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FACTBOX: Chavez's thorny dealings with Venezuelan media

(Reuters) - Venezuela replaced opposition channel RCTV on Monday with one promoting President Hugo Chavez’s self-proclaimed socialist revolution.

Following are some key events in the former soldier’s relationship with the media since he took office in 1999, including frequent clashes with newspapers and television stations.

1998 - Newspapers and TV stations broadly supported Chavez’s presidential campaign, which promised to redistribute oil wealth and reshape Venezuela’s notoriously corrupt politics.

1999 - Chavez forces private radio and TV stations to broadcast his hours-long speeches, blocking regular programming with political announcements or political commentary.

2001 - Chavez warns media following reports of military corruption, telling news channel Globovision “I should remind you that I could revoke that concession at any moment.”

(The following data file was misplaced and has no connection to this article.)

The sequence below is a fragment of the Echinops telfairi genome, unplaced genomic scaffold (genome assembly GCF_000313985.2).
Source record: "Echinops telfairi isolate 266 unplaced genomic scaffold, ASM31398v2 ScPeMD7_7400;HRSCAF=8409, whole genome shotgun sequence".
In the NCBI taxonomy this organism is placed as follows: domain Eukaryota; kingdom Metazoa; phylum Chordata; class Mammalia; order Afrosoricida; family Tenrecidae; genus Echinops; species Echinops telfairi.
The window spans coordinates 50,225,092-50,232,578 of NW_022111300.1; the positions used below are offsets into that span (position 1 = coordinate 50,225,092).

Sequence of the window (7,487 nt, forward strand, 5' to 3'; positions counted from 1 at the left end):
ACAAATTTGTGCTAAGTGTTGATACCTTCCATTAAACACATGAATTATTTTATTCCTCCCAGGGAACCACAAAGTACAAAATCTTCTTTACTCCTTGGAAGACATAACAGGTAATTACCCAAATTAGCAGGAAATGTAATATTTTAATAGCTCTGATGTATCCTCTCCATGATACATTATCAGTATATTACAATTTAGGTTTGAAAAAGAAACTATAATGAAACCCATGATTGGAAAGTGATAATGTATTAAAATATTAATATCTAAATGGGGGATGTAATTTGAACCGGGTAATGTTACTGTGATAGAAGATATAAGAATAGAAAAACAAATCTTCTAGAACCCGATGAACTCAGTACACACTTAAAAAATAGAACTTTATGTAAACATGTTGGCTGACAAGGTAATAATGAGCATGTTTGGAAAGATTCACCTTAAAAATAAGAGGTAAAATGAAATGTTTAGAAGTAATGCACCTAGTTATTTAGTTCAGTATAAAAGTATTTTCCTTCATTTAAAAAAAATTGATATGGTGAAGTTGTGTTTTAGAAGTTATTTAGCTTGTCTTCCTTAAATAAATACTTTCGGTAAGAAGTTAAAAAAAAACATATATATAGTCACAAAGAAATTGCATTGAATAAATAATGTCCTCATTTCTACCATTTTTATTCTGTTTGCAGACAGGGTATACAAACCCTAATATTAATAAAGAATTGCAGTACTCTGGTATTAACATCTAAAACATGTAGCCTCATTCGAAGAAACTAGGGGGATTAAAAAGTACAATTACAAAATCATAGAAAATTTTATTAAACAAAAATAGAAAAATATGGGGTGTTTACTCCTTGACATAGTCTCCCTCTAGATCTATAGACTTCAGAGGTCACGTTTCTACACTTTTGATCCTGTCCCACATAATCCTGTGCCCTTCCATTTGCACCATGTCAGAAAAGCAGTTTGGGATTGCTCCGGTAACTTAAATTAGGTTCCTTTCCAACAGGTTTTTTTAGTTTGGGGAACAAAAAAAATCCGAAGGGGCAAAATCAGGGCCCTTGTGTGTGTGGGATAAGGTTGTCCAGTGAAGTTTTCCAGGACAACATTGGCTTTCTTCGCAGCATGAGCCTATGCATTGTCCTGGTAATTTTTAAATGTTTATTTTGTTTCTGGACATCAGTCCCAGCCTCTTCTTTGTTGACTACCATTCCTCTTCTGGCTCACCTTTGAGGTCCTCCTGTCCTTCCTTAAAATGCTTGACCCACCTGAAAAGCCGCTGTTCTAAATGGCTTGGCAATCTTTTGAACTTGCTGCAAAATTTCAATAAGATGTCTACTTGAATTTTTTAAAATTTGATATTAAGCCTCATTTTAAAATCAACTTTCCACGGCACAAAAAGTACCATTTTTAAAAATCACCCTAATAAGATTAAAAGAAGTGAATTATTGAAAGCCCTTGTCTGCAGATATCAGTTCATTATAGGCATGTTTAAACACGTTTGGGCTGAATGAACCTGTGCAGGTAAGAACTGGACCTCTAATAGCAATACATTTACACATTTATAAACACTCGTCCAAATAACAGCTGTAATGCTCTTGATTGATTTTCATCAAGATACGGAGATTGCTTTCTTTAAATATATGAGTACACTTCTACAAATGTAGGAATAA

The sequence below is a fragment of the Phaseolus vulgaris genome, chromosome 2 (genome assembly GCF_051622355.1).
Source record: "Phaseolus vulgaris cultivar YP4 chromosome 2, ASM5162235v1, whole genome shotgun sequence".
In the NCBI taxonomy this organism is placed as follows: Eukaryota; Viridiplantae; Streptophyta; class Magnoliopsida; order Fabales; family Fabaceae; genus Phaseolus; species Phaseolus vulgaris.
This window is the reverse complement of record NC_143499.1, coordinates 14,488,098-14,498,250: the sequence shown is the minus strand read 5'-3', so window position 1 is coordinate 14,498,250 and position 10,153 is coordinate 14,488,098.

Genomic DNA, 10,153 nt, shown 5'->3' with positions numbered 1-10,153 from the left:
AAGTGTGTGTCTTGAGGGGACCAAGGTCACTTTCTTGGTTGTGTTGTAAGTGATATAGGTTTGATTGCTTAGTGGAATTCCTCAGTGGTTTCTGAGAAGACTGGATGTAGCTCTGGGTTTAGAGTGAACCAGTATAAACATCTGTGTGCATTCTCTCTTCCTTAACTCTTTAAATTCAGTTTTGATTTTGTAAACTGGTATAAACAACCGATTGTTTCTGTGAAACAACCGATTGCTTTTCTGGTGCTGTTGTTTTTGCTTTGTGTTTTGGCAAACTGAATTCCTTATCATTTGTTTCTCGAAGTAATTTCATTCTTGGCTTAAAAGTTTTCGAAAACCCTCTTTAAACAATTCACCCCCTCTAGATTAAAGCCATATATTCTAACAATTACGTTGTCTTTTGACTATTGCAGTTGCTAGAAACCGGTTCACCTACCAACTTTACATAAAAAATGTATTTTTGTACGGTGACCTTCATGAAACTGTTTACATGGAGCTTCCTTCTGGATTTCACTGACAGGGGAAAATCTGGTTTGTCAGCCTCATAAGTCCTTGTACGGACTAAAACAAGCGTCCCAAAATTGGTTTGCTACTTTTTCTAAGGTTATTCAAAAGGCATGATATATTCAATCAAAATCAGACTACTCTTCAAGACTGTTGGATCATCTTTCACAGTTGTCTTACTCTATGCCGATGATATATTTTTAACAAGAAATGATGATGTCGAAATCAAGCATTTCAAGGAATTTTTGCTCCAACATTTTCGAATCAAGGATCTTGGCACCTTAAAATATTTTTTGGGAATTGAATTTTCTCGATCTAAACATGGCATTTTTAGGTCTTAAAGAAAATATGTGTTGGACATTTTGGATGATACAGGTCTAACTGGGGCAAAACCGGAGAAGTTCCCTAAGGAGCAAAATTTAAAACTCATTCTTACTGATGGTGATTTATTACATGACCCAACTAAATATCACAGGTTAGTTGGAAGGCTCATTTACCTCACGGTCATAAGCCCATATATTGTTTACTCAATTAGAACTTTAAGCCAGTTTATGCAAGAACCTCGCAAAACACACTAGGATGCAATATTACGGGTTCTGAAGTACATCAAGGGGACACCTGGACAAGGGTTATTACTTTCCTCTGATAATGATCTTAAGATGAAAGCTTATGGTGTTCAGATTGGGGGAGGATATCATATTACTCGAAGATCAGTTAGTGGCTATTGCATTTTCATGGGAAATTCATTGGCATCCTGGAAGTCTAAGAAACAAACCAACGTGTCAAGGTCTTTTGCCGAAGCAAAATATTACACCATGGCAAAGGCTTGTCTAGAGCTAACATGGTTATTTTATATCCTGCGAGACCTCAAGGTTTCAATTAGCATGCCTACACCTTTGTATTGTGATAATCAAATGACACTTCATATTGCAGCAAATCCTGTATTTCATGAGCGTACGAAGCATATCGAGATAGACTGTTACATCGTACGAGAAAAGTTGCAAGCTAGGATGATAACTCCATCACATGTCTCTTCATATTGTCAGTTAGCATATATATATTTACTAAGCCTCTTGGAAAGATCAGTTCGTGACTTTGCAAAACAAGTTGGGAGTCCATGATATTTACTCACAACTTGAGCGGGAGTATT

April 2002 - TV stations back opposition efforts to oust Chavez through a bungled coup, then turned their cameras off when his supporters’ protests help return him to power.

December 2002 - Private media joined a two-month strike meant to force Chavez from office. TV stations suspended regular programming to show anti-Chavez marches and propaganda.

2003 to 2007 - Chavez’s government creates four TV stations and backs scores of community and alternative newspapers and radio stations.

2004 - Venevision owner Gustavo Cisneros meets Chavez and former U.S. President Jimmy Carter, agreeing to soften the private station’s editorial line. Chavez had called Cisneros the country’s “biggest coup leader,” accusing him of involvement in the 2002 coup.

2005 - Government investigators arraign journalists after media reports of blackmail by a prosecutor close to the government who was slain in a car-bombing.

February 2007 - A court fines opposition newspaper Tal Cual $19,000 for violating child protection laws by publishing a farcical letter to Chavez’s school-age daughter.

May 2007 - Opposition-linked station RCTV prepares to go off the air after losing its broadcast license.

With additional reporting by Patricia Rondon